Nobody’s perfectly happy with the two-year budget deal between congressional leaders and President Barack Obama that cleared the U.S. House of Representatives on Wednesday.
It would raise spending by $80 billion over that period, dividing that equally between defense and domestic programs. That excess spending was offset by equal amounts of spending cuts and revenue hikes.
Democrats, including U.S. Rep. Chellie Pingree of Maine’s 1st District, voted for the bill. But just 79 Republicans voted for it, with 167 voting against it. The deal, which was announced on Tuesday, came after a secretive negotiating process that began in September.
U.S. Rep. Bruce Poliquin of Maine’s 2nd District, was among the 79 Republican supporters. In a statement, he said the “secretive process of negotiating major funding deals” between the president and leaders “is not right and it isn’t fair to the American people” because members of Congress should be allowed to offer amendments to budget deals.
All that said, however, he voted for it, saying the government can’t shut down and the bill “will help protect and secure Maine jobs at Bath Iron Works” and at other places in the state.
I’ve written about Poliquin’s “balancing act” between his district and members of his party before as it relates to the Export-Import Bank, which he voted to revive this week after opposing the petition that forcibly removed the issue from his congressional committee for a vote. His budget talk is a similar example. — Michael Shepherd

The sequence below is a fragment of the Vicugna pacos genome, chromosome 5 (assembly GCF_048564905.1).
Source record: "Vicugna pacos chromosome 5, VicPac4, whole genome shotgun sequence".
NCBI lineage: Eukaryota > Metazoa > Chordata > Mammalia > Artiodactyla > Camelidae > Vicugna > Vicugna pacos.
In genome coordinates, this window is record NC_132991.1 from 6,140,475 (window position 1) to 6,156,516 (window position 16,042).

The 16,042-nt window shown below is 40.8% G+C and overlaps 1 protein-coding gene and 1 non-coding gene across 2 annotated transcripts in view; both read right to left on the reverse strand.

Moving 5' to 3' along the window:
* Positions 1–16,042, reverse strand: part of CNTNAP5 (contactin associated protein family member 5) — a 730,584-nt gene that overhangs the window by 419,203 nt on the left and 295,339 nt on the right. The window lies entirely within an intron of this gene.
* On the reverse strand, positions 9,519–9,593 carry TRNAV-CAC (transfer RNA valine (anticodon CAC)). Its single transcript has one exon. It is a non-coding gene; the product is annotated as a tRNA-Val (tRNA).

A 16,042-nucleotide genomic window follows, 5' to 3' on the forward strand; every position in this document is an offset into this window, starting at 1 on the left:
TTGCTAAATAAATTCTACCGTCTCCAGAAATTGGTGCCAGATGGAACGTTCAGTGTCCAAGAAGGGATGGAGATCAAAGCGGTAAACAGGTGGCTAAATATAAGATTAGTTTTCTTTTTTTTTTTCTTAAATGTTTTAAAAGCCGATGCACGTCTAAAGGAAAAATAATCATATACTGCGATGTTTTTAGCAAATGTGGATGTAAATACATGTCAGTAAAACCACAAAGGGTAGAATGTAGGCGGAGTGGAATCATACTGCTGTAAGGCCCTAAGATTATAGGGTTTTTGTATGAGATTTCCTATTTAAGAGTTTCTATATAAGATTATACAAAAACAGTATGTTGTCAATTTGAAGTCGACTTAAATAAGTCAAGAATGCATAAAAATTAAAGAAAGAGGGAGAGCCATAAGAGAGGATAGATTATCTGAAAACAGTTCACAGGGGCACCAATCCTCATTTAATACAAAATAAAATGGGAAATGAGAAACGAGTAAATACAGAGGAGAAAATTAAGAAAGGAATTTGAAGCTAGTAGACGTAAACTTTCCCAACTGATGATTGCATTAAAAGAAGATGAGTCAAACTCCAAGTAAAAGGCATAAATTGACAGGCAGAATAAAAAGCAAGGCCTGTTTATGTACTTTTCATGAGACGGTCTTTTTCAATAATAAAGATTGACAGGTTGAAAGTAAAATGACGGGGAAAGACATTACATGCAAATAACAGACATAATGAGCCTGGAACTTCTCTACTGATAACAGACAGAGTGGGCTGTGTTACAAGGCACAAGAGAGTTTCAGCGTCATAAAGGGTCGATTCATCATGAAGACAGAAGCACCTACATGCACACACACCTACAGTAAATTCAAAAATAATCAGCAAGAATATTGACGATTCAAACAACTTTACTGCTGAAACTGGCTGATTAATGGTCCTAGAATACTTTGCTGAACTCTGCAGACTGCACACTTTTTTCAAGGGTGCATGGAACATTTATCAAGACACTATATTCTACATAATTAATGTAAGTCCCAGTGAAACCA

Ads set to begin in Portland mayoral race
Mayor Michael Brennan and his top opponent, Ethan Strimling, are going to the airwaves as they make their last campaign pushes before Tuesday’s election.
Both will have ads on the air by week’s end, according to WMTW. In clips of the ads played by the Portland ABC affiliate, Strimling stresses a coalition of Portland leaders who support his bid, while Brennan discusses his accomplishments over the past four years. The third candidate, Tom MacMillan, isn’t running ads.
Those have been the narratives in the race to this point, including at a Tuesday debate hosted by WGME and the Bangor Daily News. If you haven’t decided yet, give it a watch. — Michael Shepherd
- LePage ally may have best chance for lease on state facility — Michael Shepherd, Bangor Daily News
- Call for state forensic hospital triggers partisan finger-pointing — Christopher Cousins, BDN
- Bangor casino raises stakes in tax dispute with city — Evan Belanger, BDN
- Maine test scores dip but rank above national average — Nick McCrea, BDN
- Bowdoin sailing team’s ‘gangster party’ criticized as racist — Beth Brogan, BDN
- Lewiston mayoral candidate opposes proposed trash bag fees — Susan Sharon, MPBN
- GOP bashes CNBC, media for ‘cage match’ debate — Paul Farhi, Washington Post
Gluing together a coalition?
Gov. Paul LePage has been on a trade mission to Japan and China this week aimed at boosting exports, increasing foreign investment in Maine and enticing high school and college students to study here.
That led my colleague, Chris Cousins, to pass along this online shopping find of his: LePage China Weld Adhesive, for fixing china, pottery and other ceramics and from a gubernatorial-named Canadian company that was formed in 1876.
How did Chris find this? Don’t ask me. But he begs an important question: “Can the governor weld together a coalition, even with glue?” — Michael Shepherd